Friday, December 21, 2007

practical abortion politics: principle vs. pragmatism

A provocative piece from Jamie Dean at World on the potential for compromise and a certain kind of political progress on abortion...

One favorite Capitol Hill worker of Sen. Sam Brownback (R-Kan.) is an elevator operator named Jimmy. The young man with Down syndrome wears ties given to him by Sen. Orrin Hatch (R-Utah) and often greets legislators with high-fives or hugs.

"He's a wonderful young man," Brownback recently told a pro-life audience in Washington, D.C. "And if you see a Down syndrome child or person in this country today, I hope you give them a hug, because 90 percent are killed in the womb."

Brownback referred to studies that estimate 80 to 90 percent of parents who learn their unborn children have Down syndrome choose abortion....

Brownback is putting teeth to that promise with a bill that would establish a national registry of families willing to adopt a child with Down syndrome. The legislation would also provide more education about Down syndrome for expectant parents....

The staunchly pro-life Brownback has a surprising ally in the legislation aimed at reducing the number of abortions: the staunchly pro-abortion Sen. Ted Kennedy (D-Mass.).

The unlikely pair are co-sponsors of the Prenatally Diagnosed Conditions Act, a bill they first introduced in 2005, but that remains in a Senate committee. Kennedy spokesman Laura Capps said the senator believes abortion should be rare: "If this legislation helps women make better decisions, he's all for that."

The Brownback-Kennedy bill is one example of a recent trend in bipartisan approaches to reducing abortions. But as divergent camps look for ways to work together on a difficult issue, thorny questions arise: How closely can opposite sides collaborate on combating abortion, and what are the limits to bipartisan compromise on moral absolutes?

Rachel Laser thinks about those questions often. Laser is the director of the culture program at Third Way, a progressive, left-leaning think tank in Washington, D.C., that aims at finding common ground among pro-life proponents and supporters of legalized abortion who want to reduce the number of abortions.

In Laser's downtown office, an open box of gray wristbands sits next to her desk. "Those symbolize the abortion grays," Laser told WORLD. Third Way coined the term "abortion grays" to refer to those who believe abortion is undesirable but should remain legal.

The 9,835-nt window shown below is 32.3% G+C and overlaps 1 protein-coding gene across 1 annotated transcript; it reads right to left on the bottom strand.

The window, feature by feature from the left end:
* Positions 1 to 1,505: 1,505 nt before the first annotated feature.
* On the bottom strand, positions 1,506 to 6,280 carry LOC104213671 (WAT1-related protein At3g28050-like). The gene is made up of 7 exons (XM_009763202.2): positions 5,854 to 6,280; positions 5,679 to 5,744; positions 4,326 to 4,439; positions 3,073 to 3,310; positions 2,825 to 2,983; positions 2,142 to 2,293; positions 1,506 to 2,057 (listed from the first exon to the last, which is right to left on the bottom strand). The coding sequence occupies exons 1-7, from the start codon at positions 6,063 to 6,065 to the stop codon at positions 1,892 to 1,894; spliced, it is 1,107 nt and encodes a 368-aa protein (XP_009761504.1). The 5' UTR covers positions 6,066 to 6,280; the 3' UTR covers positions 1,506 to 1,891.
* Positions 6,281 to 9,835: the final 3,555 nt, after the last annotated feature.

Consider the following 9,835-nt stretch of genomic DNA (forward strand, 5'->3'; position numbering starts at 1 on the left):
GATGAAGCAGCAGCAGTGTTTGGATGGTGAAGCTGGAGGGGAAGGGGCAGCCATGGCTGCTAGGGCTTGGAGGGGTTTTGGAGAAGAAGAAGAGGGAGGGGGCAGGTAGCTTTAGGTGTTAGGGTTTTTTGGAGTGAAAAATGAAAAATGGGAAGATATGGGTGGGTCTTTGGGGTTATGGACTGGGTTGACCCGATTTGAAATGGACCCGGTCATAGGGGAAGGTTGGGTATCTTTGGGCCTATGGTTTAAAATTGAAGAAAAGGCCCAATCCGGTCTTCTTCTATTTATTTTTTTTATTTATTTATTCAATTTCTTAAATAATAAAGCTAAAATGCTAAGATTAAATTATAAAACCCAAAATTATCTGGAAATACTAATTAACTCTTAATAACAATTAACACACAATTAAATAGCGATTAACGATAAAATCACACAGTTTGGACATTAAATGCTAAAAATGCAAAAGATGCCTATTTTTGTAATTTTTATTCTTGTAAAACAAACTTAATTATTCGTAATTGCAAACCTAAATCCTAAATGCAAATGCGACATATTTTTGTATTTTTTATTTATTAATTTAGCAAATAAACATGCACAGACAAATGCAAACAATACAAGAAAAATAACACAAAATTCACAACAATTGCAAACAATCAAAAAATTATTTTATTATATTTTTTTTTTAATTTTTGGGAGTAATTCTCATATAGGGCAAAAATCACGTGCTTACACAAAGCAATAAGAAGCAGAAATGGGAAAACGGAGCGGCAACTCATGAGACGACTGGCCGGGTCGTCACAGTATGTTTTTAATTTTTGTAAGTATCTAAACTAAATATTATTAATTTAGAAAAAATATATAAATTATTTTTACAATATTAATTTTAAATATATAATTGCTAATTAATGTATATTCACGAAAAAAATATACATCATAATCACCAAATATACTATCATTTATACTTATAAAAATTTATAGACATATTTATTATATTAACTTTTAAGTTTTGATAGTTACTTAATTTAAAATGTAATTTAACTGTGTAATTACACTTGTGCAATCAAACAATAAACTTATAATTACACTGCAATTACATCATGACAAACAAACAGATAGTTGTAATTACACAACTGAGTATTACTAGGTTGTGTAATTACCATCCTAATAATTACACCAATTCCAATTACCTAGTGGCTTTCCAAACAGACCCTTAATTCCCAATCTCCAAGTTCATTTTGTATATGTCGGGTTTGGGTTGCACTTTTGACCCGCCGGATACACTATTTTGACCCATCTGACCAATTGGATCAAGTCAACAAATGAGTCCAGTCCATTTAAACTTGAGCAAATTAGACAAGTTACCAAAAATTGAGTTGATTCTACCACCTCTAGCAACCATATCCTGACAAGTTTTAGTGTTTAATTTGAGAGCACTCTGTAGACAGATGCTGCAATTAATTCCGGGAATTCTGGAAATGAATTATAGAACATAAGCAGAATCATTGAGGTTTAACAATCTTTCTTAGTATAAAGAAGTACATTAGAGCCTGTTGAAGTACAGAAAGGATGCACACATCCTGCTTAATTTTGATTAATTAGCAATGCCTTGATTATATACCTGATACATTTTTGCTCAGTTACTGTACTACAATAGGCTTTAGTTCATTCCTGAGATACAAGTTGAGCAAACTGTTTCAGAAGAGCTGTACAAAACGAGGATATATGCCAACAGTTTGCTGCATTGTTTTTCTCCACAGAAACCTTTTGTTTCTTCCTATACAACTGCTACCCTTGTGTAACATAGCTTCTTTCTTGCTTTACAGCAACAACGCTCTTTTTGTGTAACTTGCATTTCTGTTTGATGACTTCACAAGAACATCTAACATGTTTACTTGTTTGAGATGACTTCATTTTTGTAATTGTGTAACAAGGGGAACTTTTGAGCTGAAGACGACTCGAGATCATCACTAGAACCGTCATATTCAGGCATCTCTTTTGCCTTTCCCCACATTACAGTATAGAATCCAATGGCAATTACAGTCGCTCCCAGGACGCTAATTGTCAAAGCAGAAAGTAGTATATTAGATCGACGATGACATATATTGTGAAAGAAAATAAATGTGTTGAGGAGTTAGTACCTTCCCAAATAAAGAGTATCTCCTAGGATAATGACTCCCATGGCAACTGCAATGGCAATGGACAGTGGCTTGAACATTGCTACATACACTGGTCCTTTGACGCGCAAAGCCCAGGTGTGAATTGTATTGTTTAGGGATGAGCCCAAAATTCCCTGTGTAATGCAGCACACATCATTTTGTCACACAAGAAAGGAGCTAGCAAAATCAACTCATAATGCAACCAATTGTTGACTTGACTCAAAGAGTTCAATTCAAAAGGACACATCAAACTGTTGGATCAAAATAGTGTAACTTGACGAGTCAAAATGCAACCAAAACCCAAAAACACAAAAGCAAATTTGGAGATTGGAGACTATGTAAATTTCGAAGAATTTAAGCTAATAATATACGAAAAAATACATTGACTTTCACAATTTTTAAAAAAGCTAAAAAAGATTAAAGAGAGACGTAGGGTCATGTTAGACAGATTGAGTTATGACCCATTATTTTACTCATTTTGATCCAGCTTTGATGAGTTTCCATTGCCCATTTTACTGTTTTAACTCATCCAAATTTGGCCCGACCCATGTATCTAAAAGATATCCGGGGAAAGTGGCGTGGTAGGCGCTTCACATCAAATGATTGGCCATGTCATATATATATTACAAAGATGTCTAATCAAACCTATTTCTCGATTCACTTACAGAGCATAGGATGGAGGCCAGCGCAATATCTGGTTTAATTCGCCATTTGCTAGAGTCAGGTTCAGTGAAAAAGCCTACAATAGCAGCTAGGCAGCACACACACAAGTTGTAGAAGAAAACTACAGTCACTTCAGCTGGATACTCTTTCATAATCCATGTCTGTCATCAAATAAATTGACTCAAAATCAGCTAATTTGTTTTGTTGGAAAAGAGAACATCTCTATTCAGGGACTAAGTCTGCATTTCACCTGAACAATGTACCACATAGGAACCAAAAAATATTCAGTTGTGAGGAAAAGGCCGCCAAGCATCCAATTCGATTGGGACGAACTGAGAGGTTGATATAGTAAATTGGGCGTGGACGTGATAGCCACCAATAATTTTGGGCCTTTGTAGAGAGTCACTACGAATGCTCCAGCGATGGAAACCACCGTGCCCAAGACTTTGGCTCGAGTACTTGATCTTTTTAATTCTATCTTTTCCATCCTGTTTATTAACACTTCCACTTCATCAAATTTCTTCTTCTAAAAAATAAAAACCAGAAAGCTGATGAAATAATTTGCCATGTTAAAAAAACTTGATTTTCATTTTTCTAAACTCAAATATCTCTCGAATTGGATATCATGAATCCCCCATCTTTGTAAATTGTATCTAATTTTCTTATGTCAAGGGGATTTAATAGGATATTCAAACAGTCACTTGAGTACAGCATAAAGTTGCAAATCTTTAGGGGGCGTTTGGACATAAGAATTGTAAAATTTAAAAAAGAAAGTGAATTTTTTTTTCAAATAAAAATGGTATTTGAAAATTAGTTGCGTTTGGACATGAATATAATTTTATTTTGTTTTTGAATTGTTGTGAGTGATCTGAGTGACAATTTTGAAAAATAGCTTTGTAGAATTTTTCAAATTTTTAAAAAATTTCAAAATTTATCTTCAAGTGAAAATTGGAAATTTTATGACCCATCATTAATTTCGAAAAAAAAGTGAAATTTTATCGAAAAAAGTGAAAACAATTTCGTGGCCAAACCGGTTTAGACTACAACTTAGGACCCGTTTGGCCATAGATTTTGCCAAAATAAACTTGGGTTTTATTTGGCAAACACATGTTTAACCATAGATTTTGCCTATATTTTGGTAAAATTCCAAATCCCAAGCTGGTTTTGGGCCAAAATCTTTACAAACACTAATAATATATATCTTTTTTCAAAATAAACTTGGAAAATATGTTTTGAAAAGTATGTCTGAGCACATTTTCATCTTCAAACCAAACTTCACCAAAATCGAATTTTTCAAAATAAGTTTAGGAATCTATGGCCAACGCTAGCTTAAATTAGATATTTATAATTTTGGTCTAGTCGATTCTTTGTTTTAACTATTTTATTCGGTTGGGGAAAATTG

Third Way noted success this summer when the group lobbied for passage of the Reducing the Need for Abortions Initiative, a Democrat-sponsored package in the House of Representatives. An appropriations committee incorporated large portions of the legislation into a massive spending bill that the House passed in July.

The $647 million abortion-related package included funding for abstinence education, an adoption-awareness program, and support for low-income women who become pregnant.

The bill also included funding for sex education and contraception for teens. The appropriations committee did not include the bill's original provision for awarding grants to health clinics to purchase ultrasound machines....

For Rep. Mike Pence (R-Ind.), it isn't that simple. The pro-life congressman also wants to reduce the number of abortions but said he couldn't support the legislation for one major reason: It sends money to Planned Parenthood, the largest provider of abortions in the country. He offered an amendment that would prohibit federal funds from going to Planned Parenthood.

Planned Parenthood receives more than $300 million in federal funding each year for family-planning services. (That's about one-third of the group's operating budget.) The organization says it abides by federal rules that don't allow the group to use the government funds for abortion services. But Pence says that the funds could be used to offset Planned Parenthood's operational costs, freeing up money for abortion services.

Pence's amendment failed, 189-231, but mustered significant support, including 20 Democrats who voted for the amendment....

Pence told WORLD he plans to introduce the amendment each year, following the example of William Wilberforce, who successfully fought the British slave trade: "He fought slavery and eventually won by taking the profit out of the slave trade."

It's a shame that Pence or another Republican pro-lifer didn't think of this earlier-- when the Republicans controlled Congress for 12 years!


Post a Comment

Subscribe to Post Comments [Atom]

<< Home